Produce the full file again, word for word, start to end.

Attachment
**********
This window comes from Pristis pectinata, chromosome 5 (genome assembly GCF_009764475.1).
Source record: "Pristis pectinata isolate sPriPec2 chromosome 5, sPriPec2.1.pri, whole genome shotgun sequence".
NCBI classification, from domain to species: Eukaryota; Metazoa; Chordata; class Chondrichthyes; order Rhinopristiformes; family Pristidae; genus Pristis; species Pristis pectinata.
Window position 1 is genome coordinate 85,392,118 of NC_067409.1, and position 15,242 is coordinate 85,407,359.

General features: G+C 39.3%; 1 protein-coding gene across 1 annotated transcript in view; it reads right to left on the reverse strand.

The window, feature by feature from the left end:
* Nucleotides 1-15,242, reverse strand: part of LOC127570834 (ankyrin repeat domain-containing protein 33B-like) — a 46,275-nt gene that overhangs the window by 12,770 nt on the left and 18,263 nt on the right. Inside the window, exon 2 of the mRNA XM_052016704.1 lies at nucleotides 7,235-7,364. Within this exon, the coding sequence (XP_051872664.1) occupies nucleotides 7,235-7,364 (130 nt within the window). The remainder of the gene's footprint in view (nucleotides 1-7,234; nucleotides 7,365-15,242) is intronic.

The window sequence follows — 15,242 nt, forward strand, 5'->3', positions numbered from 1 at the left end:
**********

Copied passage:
This window comes from Pristis pectinata, chromosome 5 (genome assembly GCF_009764475.1).
Source record: "Pristis pectinata isolate sPriPec2 chromosome 5, sPriPec2.1.pri, whole genome shotgun sequence".
NCBI classification, from domain to species: Eukaryota; Metazoa; Chordata; class Chondrichthyes; order Rhinopristiformes; family Pristidae; genus Pristis; species Pristis pectinata.
Window position 1 is genome coordinate 85,392,118 of NC_067409.1, and position 15,242 is coordinate 85,407,359.

General features: G+C 39.3%; 1 protein-coding gene across 1 annotated transcript in view; it reads right to left on the reverse strand.

The window, feature by feature from the left end:
* Nucleotides 1-15,242, reverse strand: part of LOC127570834 (ankyrin repeat domain-containing protein 33B-like) — a 46,275-nt gene that overhangs the window by 12,770 nt on the left and 18,263 nt on the right. Inside the window, exon 2 of the mRNA XM_052016704.1 lies at nucleotides 7,235-7,364. Within this exon, the coding sequence (XP_051872664.1) occupies nucleotides 7,235-7,364 (130 nt within the window). The remainder of the gene's footprint in view (nucleotides 1-7,234; nucleotides 7,365-15,242) is intronic.

The window sequence follows — 15,242 nt, forward strand, 5'->3', positions numbered from 1 at the left end: